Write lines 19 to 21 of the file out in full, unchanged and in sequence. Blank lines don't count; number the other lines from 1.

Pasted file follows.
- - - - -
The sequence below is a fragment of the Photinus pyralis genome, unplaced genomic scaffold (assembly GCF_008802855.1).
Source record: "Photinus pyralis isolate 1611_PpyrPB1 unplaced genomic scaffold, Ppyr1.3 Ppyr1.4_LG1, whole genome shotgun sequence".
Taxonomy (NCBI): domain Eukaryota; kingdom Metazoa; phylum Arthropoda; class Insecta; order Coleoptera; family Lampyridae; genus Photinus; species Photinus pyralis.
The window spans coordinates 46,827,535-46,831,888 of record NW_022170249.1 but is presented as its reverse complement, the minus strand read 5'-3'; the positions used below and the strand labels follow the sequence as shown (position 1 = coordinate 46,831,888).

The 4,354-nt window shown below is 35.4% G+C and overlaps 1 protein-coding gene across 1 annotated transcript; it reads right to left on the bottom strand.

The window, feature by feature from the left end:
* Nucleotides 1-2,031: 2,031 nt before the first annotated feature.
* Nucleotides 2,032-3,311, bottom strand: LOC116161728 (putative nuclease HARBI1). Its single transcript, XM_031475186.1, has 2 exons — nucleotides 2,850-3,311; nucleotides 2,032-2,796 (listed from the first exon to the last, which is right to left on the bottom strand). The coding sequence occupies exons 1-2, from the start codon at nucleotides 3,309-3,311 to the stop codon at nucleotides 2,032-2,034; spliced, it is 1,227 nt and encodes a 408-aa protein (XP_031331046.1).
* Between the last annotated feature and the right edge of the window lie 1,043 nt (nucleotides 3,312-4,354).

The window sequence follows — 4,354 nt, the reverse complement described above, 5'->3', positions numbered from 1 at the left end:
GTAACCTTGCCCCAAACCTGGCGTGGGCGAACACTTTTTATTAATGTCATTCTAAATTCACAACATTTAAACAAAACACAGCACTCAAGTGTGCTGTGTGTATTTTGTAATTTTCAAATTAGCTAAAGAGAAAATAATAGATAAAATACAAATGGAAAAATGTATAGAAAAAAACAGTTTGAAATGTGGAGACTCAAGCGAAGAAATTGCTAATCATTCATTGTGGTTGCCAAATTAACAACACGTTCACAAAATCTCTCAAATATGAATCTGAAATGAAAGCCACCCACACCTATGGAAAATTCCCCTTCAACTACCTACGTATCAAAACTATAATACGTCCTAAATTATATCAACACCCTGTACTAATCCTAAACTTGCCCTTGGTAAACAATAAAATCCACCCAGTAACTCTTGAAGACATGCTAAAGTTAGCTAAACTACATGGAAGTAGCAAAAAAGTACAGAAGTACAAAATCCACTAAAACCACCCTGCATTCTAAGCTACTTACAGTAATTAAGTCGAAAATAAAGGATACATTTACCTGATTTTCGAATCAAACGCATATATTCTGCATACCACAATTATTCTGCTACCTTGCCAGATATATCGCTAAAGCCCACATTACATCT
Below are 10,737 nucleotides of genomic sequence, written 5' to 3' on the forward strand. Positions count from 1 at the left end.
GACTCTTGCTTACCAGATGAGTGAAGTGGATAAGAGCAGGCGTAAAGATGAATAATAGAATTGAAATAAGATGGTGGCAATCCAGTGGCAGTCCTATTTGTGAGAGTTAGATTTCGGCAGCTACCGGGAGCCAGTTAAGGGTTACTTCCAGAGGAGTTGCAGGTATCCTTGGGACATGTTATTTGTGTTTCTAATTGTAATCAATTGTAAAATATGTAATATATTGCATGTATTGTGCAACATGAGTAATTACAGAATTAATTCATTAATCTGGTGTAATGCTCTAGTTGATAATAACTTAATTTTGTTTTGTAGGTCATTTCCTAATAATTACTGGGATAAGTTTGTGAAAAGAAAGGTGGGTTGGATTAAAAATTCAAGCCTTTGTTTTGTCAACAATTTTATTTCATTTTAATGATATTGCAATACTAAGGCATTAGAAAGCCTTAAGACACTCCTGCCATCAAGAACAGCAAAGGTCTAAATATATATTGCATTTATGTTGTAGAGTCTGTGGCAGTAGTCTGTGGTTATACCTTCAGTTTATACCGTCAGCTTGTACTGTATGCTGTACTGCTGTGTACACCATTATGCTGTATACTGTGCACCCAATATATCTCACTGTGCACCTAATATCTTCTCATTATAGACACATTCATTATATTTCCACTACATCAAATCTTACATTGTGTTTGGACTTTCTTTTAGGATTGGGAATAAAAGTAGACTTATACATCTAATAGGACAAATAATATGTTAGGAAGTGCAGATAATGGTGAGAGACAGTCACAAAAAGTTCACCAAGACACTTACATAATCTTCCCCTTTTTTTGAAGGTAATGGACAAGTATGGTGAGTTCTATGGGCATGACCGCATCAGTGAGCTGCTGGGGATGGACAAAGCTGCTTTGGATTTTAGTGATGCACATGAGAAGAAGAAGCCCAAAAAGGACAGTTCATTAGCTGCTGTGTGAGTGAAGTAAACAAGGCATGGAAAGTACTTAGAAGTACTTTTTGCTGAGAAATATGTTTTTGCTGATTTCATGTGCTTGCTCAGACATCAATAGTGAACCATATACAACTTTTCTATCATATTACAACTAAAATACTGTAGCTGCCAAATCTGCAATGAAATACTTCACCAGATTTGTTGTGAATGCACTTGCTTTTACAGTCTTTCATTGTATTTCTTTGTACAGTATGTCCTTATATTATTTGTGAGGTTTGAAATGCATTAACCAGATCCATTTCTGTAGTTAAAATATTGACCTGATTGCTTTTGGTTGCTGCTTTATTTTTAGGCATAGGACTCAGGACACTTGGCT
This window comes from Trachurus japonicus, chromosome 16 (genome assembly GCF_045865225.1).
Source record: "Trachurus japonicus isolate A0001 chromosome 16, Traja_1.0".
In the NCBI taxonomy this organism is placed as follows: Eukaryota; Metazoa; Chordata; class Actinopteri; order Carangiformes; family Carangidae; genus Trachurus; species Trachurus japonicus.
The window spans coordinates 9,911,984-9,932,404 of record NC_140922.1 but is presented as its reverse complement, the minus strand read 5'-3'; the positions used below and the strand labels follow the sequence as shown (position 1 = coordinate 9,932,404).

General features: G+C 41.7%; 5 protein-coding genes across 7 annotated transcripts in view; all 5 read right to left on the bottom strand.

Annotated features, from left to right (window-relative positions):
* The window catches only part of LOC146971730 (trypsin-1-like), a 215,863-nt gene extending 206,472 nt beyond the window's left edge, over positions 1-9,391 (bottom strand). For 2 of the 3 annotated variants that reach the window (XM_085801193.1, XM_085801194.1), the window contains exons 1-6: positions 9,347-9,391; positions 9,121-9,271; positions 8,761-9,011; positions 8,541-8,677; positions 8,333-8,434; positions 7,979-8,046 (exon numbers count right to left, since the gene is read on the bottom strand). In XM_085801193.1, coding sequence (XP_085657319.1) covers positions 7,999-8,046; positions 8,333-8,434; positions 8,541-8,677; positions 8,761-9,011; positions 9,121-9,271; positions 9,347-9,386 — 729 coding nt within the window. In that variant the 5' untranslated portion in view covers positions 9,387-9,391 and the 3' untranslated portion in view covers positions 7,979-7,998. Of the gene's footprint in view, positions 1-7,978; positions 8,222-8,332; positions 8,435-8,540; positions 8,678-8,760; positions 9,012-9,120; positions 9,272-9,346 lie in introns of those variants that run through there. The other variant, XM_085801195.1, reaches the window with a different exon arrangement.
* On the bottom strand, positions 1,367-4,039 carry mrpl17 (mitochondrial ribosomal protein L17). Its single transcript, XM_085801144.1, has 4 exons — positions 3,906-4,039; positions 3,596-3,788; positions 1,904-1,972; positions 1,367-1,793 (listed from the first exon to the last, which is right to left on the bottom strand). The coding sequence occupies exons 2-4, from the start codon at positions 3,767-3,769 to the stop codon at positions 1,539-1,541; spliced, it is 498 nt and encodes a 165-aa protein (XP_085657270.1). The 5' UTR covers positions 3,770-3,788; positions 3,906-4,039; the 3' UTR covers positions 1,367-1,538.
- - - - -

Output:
Annotated features, from left to right (window-relative positions):
* The window catches only part of LOC146971730 (trypsin-1-like), a 215,863-nt gene extending 206,472 nt beyond the window's left edge, over positions 1-9,391 (bottom strand). For 2 of the 3 annotated variants that reach the window (XM_085801193.1, XM_085801194.1), the window contains exons 1-6: positions 9,347-9,391; positions 9,121-9,271; positions 8,761-9,011; positions 8,541-8,677; positions 8,333-8,434; positions 7,979-8,046 (exon numbers count right to left, since the gene is read on the bottom strand). In XM_085801193.1, coding sequence (XP_085657319.1) covers positions 7,999-8,046; positions 8,333-8,434; positions 8,541-8,677; positions 8,761-9,011; positions 9,121-9,271; positions 9,347-9,386 — 729 coding nt within the window. In that variant the 5' untranslated portion in view covers positions 9,387-9,391 and the 3' untranslated portion in view covers positions 7,979-7,998. Of the gene's footprint in view, positions 1-7,978; positions 8,222-8,332; positions 8,435-8,540; positions 8,678-8,760; positions 9,012-9,120; positions 9,272-9,346 lie in introns of those variants that run through there. The other variant, XM_085801195.1, reaches the window with a different exon arrangement.
* On the bottom strand, positions 1,367-4,039 carry mrpl17 (mitochondrial ribosomal protein L17). Its single transcript, XM_085801144.1, has 4 exons — positions 3,906-4,039; positions 3,596-3,788; positions 1,904-1,972; positions 1,367-1,793 (listed from the first exon to the last, which is right to left on the bottom strand). The coding sequence occupies exons 2-4, from the start codon at positions 3,767-3,769 to the stop codon at positions 1,539-1,541; spliced, it is 498 nt and encodes a 165-aa protein (XP_085657270.1). The 5' UTR covers positions 3,770-3,788; positions 3,906-4,039; the 3' UTR covers positions 1,367-1,538.